To use the word aryan in such a way is to give evidence that in fact one is not an aryan at all. One identifies himself with his material body—and thereby with a particular race and nation—only when one has forgotten who he really is. Despite material power or aristocracy, such a person, far from being an aryan, is a spiritual cripple.
Asana. Literally meaning “seat,” the word asana may refer either to one’s sitting place or to the posture in which one sits. In the ancient eightfold yoga system, one had to observe complete celibacy and strictly control one’s mind and senses. Having left one’s home and retired to a sacred and solitary place, one would sit in the classic yoga posture, regulate one’s breath, and meditate until one attained realization of the Supreme in a perfect state of trance. In this way one would achieve liberation from the cycle of birth and death.
But although this is an authentic yoga system and is described in Bhagavad-gita, it is unsuitable for the present age because it requires one to undergo disciplines that are now almost impossible.
As a mechanical part has no value without the rest of the machine to which it belongs, the sitting postures by themselves are virtually useless for spiritual realization. The postures may be good for physical health—but, then, so are jumping jacks. One cannot attain self-realization merely by Indian gymnastics.
Asrama. 1. A place of spiritual culture. The residence or monastery where a guru instructs and enlightens his disciples.
2. One of the four “spiritual orders” of the Vedic way of life. According to the Vedic plan, one progresses through four asramas, or stages for spiritual development—student life (brahmacarya), married life (grhastha), retired life (vanaprastha), and renounced life (sannyasa).
In student life (brahmacarya-asrama), one observes a vow of celibacy and receives training in self-realization from a spiritual master. When the student becomes a young man, he may marry and continue his spiritual life as a responsible householder. He is then said to be in the grhastha-asrama. (One whose householder life centers on sexual enjoyment rather than spiritual enlightenment is considered to have left the grhastha-asrama for life as a grha-medhi, a materialist.) When the householder reaches the age of fifty, he should detach himself from the complex entanglements of householder life by resuming a life of celibacy and handing over his family responsibilities to his heirs. In this retired stage of life (the vanaprastha-asrama), a man and his wife may travel to holy places of pilgrimage and focus their lives more intently on attaining self-realization. Finally, the wife should return home to the care of her family to mature to full spiritual realization, and the husband should accept a life of full renunciation (the sannyasa-asrama) in which he dedicates himself to achieving perfect realization and imparting spiritual understanding to the members of the other three asramas.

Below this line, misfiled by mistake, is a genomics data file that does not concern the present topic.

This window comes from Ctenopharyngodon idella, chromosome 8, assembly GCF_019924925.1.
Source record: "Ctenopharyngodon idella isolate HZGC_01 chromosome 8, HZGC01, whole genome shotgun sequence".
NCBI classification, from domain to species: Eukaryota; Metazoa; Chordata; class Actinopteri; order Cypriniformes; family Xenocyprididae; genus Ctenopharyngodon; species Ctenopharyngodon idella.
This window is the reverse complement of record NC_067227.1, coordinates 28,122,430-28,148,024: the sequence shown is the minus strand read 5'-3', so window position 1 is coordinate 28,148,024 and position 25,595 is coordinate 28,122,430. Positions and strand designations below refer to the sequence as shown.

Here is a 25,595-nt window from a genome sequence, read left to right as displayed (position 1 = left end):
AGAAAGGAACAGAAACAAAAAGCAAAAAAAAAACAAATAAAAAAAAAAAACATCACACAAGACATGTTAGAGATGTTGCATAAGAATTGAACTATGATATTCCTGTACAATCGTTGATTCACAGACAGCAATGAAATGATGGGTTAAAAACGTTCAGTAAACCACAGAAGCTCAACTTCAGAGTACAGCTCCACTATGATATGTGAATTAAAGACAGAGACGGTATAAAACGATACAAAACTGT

By defining one’s duties throughout life in terms of these four asramas, the Vedic culture sets forth a plan by which every stage of one’s life has meaning and value for the attainment of spiritual enlightenment and for the welfare of the whole society.